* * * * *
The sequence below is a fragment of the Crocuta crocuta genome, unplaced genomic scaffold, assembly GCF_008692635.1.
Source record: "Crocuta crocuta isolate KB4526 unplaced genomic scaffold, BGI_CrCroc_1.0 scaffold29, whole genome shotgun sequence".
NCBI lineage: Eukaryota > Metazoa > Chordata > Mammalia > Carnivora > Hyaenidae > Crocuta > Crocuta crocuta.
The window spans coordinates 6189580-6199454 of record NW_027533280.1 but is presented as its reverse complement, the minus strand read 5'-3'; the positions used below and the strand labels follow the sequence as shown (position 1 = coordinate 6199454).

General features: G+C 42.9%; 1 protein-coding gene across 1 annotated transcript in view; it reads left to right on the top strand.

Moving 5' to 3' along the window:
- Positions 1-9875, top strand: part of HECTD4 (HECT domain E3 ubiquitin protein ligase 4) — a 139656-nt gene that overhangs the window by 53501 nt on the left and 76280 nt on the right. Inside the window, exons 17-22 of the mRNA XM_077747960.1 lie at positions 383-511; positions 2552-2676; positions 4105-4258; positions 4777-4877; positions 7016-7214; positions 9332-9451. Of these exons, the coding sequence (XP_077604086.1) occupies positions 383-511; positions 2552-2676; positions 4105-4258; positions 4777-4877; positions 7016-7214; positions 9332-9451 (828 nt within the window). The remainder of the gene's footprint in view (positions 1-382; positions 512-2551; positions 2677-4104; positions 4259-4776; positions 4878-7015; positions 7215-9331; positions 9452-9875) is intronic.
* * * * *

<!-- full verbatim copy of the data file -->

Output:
The sequence below is a fragment of the Crocuta crocuta genome, unplaced genomic scaffold, assembly GCF_008692635.1.
Source record: "Crocuta crocuta isolate KB4526 unplaced genomic scaffold, BGI_CrCroc_1.0 scaffold29, whole genome shotgun sequence".
NCBI lineage: Eukaryota > Metazoa > Chordata > Mammalia > Carnivora > Hyaenidae > Crocuta > Crocuta crocuta.
The window spans coordinates 6189580-6199454 of record NW_027533280.1 but is presented as its reverse complement, the minus strand read 5'-3'; the positions used below and the strand labels follow the sequence as shown (position 1 = coordinate 6199454).

General features: G+C 42.9%; 1 protein-coding gene across 1 annotated transcript in view; it reads left to right on the top strand.

Moving 5' to 3' along the window:
- Positions 1-9875, top strand: part of HECTD4 (HECT domain E3 ubiquitin protein ligase 4) — a 139656-nt gene that overhangs the window by 53501 nt on the left and 76280 nt on the right. Inside the window, exons 17-22 of the mRNA XM_077747960.1 lie at positions 383-511; positions 2552-2676; positions 4105-4258; positions 4777-4877; positions 7016-7214; positions 9332-9451. Of these exons, the coding sequence (XP_077604086.1) occupies positions 383-511; positions 2552-2676; positions 4105-4258; positions 4777-4877; positions 7016-7214; positions 9332-9451 (828 nt within the window). The remainder of the gene's footprint in view (positions 1-382; positions 512-2551; positions 2677-4104; positions 4259-4776; positions 4878-7015; positions 7215-9331; positions 9452-9875) is intronic.